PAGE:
Midwest Night of Stars

The local track scene is not over after State. In addition to the normal USATF summer schedule, Nebraska Wesleyan is hosting its inaugural Midwest Night of Stars meet on Saturday, June 3. It's intended to attract top talent from Nebraska, Iowa, Kansas, Missouri, Colorado and South Dakota. The top 16 applicants for each event will be accepted for this unique evening event at Wesleyan's track. Here's the link for more info: Here's the registration link:

We don't plan our lives more than seven days in advance, but I'm guessing that a Nerd will be on hand to take some sweet pictures.

Thanks for following our coverage

If you've just stumbled upon the Nerd this spring or this week, you may think we're just another media company trying to hit it big. That's not the case. We're a group of about fifteen volunteers who are current or former runners, parents of current athletes, or are simply fans of T&F/XC. We covered over 80 cross country meets in Fall 2022 and over 100 track meets in 2023. We have Nerds in Omaha, Lincoln, Wood River, North Platte, O'Neill, Dalton, Homer, Fremont and York, but we could cover the high school scene even better if we have more Nerds.

If you're out of high school and have a good camera and sports lens (70-200mm), you might be the next Nerd. If you have a current high school athlete, even better, because you're already going to a bunch of meets. We're particularly short on Nerds around Grand Island and Kearney. The biggest perk is that you get a free t-shirt, which is totally not worth all of the time you'll invest in editing photos. If you're interested, drop me an e-mail at

The season is over. You won.

The high school track season ends today.

You didn't PR.

You didn't make varsity.

You didn't qualify for State.

You didn't medal at State.

You didn't win State.

Get over yourself. You've already won and you don't even know it.

Check out one of our most popular articles, a little piece we publish at the end of each season:

This story is deeply personal and I wrote it in October 2020 just before Nerd the Third's final State cross country meet. He had qualified individually for the previous three State meets but late-season training and puberty fatigue had led to finishes that were well below his expectations. As a parent, I was worried that another bad ending would have him questioning why he was a distance runner, and I wanted him to know that it was all worth it.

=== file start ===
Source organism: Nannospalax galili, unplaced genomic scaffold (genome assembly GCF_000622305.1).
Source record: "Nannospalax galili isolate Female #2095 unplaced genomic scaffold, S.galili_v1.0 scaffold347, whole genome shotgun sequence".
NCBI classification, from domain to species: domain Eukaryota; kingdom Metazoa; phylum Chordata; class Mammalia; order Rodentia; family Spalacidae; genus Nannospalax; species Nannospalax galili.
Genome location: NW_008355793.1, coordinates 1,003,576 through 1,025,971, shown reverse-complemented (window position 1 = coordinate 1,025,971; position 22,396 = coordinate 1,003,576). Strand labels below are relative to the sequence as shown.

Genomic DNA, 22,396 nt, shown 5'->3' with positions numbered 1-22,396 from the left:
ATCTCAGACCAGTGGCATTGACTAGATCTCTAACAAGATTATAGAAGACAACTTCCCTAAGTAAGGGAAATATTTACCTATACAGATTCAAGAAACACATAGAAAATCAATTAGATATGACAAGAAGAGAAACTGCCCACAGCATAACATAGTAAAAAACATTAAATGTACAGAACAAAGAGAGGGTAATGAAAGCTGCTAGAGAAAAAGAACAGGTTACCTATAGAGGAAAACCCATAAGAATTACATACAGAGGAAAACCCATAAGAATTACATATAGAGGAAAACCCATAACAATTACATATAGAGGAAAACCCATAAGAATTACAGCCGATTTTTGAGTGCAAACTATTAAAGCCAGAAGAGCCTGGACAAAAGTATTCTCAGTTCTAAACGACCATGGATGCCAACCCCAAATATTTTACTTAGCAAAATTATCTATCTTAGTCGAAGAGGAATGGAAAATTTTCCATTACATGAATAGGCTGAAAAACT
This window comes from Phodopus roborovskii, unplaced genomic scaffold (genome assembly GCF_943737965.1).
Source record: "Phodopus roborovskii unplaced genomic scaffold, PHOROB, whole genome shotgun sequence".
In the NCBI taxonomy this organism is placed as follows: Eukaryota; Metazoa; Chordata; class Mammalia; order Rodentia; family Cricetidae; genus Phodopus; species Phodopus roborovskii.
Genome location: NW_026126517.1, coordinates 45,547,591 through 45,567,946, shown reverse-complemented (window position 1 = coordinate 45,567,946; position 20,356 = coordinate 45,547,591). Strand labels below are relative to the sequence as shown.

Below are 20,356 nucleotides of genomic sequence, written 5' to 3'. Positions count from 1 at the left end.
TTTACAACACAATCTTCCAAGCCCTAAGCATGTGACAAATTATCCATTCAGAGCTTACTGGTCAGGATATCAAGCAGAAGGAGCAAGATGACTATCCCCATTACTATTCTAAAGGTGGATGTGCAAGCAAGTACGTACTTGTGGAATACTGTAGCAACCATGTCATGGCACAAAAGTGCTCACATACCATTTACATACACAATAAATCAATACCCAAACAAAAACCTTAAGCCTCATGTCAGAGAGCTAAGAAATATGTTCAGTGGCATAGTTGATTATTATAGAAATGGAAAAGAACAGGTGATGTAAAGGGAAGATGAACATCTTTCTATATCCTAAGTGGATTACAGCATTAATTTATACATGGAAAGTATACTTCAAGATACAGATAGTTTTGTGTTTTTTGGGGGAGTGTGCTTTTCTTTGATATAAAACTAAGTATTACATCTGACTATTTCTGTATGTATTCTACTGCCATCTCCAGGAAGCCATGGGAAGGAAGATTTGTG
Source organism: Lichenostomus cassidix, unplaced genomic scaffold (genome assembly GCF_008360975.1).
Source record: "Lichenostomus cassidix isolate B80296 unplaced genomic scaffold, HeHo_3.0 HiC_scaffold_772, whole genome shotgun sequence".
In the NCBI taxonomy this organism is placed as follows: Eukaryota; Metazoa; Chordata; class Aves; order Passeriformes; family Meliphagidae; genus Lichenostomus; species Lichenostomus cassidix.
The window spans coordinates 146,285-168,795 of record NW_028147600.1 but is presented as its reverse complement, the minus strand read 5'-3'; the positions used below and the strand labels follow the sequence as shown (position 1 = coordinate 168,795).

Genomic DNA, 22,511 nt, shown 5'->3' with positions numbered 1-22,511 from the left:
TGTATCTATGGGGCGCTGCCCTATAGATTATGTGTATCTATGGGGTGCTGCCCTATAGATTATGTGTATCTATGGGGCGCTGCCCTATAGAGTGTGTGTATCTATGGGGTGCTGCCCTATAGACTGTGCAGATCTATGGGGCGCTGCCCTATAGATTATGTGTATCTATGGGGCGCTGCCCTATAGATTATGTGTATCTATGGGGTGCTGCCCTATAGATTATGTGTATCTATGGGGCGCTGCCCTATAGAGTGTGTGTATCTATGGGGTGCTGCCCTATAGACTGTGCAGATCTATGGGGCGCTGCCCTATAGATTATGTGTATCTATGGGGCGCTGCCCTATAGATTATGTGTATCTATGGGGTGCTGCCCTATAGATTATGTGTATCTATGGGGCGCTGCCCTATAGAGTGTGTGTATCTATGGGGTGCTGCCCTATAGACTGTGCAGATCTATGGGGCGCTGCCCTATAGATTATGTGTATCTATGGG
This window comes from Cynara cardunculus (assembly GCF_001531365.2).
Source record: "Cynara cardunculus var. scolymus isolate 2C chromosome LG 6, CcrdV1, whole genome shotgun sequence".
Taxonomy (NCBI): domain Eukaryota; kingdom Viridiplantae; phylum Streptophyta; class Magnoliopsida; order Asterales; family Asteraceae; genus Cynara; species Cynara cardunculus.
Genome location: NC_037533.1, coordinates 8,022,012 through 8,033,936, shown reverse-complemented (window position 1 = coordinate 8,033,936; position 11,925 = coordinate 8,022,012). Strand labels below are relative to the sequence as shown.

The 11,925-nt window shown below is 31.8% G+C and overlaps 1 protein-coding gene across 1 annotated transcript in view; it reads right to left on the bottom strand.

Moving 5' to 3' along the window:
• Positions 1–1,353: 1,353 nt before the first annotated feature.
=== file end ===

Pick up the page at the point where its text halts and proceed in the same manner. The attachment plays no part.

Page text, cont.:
Spread the word: track and field is almost always worth it even when you fall short of your goals.

Live the Nerd life

We had to purchase more gear because our Nerd team has expanded so quickly, and that means that we've added sweatshirts and more black t-shirts to our inventory. Our store is at Do we do this to make a profit? Heck no. Mrs. Nerd has seen the books and she's not happy. Please help us clear out our spare bedroom.

This is definitely it...

There will not be a fourth day of musings to be posted on Saturday night. Mrs. Nerd has been more than patient this week with my late nights and my season-long trackstache, but we're headed to a friend's house on Saturday night for some much needed relaxation. You'll have to come up with your own musings.

We'll have five or six Nerds at Burke on Saturday. Give us a howdy; if we're not shooting, we'd love to talk to you before we take the summer off. And yes, we'll be back for cross country, because running nerds love cross country.


Originally published at by Jay Slagle on 5/19/23.